I was not fit enough after HS graduation for anything military. 3 years in, I was in a much better physical state, so I applied. NROTC was also going to be hard because I didn't live on campus
 

JHousi

Member
Joined
Apr 11, 2017
Messages
16
These suggestions are very helpful. Basically I should strongly consider OCS over anything else at this point. Does OCS have to happen directly after college?
 

THParent

Proud Member Service Academy Bacon Forums (SABF)
Joined
Oct 15, 2017
Messages
3,224
I think it's still the "between 18 and 32 years old, with a 4-year college degree". Pretty easy to look up, I would imagine.
You would be what we used to call a "90-day-wonder" (2nd LT after 12 weeks of OCS), and well on your way to a rewarding career in the Navy, while Plebes are still remembering how hard it was to climb Herndon. :)
 

FMHS-79

Parent
Joined
Feb 18, 2017
Messages
944
Regardless what any of us on the boards say (including me), at the end of the day you need to make the decision that is best for you.

If you are seriously looking to reapply to the USNA, check the nomination deadlines for your MOCs (I know they have already passed for my MOCs) and then look at your application package components -- are they stronger than those submitted last year? Have you actively worked to close any of the gaps that slipped your selection to the waiting list last year?
 

time2

10-Year Member
Joined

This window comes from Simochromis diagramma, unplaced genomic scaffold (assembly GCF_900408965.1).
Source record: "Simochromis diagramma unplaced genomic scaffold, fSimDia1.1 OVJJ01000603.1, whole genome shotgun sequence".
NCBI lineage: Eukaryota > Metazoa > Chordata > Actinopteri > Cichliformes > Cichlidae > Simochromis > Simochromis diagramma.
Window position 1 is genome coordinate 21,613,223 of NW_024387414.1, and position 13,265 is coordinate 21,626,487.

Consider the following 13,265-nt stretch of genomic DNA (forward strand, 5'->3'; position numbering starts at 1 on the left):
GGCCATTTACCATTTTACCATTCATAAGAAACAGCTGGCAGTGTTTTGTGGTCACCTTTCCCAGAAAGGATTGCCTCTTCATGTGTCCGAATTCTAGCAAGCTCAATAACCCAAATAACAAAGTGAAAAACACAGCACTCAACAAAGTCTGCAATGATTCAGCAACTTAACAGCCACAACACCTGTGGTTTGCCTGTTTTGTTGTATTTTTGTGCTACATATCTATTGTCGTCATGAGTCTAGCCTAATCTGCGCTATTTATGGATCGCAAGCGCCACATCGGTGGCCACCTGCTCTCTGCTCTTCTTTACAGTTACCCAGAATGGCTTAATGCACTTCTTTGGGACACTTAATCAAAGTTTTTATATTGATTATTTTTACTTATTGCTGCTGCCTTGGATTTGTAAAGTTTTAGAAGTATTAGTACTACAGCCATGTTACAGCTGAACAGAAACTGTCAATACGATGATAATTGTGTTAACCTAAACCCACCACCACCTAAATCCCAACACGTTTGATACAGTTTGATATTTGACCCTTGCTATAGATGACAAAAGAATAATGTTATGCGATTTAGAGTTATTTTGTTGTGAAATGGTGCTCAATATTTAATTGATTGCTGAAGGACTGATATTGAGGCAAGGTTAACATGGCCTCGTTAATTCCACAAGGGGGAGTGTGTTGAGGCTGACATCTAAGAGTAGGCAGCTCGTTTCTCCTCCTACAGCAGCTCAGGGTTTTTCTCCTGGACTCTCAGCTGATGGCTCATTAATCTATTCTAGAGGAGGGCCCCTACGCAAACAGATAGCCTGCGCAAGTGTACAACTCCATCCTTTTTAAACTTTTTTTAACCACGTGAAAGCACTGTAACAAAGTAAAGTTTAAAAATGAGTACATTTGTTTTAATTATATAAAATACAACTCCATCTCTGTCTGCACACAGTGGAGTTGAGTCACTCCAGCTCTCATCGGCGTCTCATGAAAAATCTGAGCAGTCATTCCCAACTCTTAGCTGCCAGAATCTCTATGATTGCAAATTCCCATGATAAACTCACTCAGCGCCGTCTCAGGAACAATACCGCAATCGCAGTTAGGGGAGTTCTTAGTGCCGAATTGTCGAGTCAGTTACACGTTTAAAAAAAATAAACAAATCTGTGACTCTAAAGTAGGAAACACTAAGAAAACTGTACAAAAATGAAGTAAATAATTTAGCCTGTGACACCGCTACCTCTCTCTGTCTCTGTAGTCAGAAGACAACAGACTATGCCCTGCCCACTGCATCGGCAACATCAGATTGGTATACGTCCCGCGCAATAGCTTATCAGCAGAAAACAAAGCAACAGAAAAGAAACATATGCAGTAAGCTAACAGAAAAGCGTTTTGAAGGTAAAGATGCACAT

Jul 17, 2007
Messages
1,725
There is also an age limit to apply to USNA......

at least 17 and not past their 23rd birthday on 1 July of the year they would enter the Academy

https://www.usna.edu/Admissions/index.php

You need to decide if your main goal is military service or being able to say you graduated from USNA (as mentioned above, no one here can make that decision for you).
 
Last edited:

usna1985

10-Year Member
Joined
Jun 9, 2006
Messages
6,126
A few things to consider . . .

How will you feel being in a class where the majority of classmates are four years your junior? They've just finished h.s. -- you've finished college.
How will you feel taking orders from 1/C mids (not to mention 2/C and 3/C) who are younger than you are?
Are there sufficient courses at USNA that you can take and not feel you are "repeating" work you've already done?
Do you want to spend four more years in the undergraduate classroom? (recognizing you would almost certainly be able to do graduate work at some point)
Are you okay with not drinking (alcohol) as a plebe even though you're over 21? (I believe the rule is still that plebes can't drink, period)
How will you feel always being 4 yrs older than your peers in the military?

OTOH, you would have a terrific level of maturity, ability to live on your own, experience with college level academics, etc. that would be a huge advantage to you and to your classmates.

There have been plebes who've entered USNA with a college degree. But it's maybe one a year.

As noted above, apply to USNA and see what happens. If you receive an appointment, you can then consider what you want to do. But do be prepared to explain to MOC committees and your BGO why you're doing this and not OCS as they're sure to ask.
 
Top